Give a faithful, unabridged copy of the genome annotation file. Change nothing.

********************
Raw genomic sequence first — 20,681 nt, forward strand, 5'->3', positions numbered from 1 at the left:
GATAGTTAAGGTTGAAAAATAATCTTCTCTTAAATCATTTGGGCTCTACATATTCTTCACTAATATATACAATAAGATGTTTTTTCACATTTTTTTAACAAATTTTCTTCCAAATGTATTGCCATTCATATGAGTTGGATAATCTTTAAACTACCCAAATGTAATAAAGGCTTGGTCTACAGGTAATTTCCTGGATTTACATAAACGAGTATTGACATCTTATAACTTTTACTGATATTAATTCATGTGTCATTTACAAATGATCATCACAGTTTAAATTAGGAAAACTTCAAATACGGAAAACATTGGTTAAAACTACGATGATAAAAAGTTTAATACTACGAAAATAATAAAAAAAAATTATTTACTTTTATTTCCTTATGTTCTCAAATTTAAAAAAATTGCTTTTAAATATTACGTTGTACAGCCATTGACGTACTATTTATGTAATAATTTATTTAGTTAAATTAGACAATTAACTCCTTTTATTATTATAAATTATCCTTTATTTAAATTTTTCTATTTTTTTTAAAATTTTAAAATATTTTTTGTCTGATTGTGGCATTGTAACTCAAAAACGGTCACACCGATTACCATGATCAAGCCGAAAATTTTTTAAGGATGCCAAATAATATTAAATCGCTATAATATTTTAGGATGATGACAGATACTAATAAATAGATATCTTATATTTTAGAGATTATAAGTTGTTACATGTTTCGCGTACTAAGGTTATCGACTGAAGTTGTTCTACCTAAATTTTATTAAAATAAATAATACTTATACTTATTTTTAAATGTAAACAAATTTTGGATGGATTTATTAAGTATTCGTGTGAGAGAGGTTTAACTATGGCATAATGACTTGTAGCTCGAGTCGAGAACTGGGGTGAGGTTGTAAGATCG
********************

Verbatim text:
Raw genomic sequence first — 20,681 nt, forward strand, 5'->3', positions numbered from 1 at the left:
GATAGTTAAGGTTGAAAAATAATCTTCTCTTAAATCATTTGGGCTCTACATATTCTTCACTAATATATACAATAAGATGTTTTTTCACATTTTTTTAACAAATTTTCTTCCAAATGTATTGCCATTCATATGAGTTGGATAATCTTTAAACTACCCAAATGTAATAAAGGCTTGGTCTACAGGTAATTTCCTGGATTTACATAAACGAGTATTGACATCTTATAACTTTTACTGATATTAATTCATGTGTCATTTACAAATGATCATCACAGTTTAAATTAGGAAAACTTCAAATACGGAAAACATTGGTTAAAACTACGATGATAAAAAGTTTAATACTACGAAAATAATAAAAAAAAATTATTTACTTTTATTTCCTTATGTTCTCAAATTTAAAAAAATTGCTTTTAAATATTACGTTGTACAGCCATTGACGTACTATTTATGTAATAATTTATTTAGTTAAATTAGACAATTAACTCCTTTTATTATTATAAATTATCCTTTATTTAAATTTTTCTATTTTTTTTAAAATTTTAAAATATTTTTTGTCTGATTGTGGCATTGTAACTCAAAAACGGTCACACCGATTACCATGATCAAGCCGAAAATTTTTTAAGGATGCCAAATAATATTAAATCGCTATAATATTTTAGGATGATGACAGATACTAATAAATAGATATCTTATATTTTAGAGATTATAAGTTGTTACATGTTTCGCGTACTAAGGTTATCGACTGAAGTTGTTCTACCTAAATTTTATTAAAATAAATAATACTTATACTTATTTTTAAATGTAAACAAATTTTGGATGGATTTATTAAGTATTCGTGTGAGAGAGGTTTAACTATGGCATAATGACTTGTAGCTCGAGTCGAGAACTGGGGTGAGGTTGTAAGATCG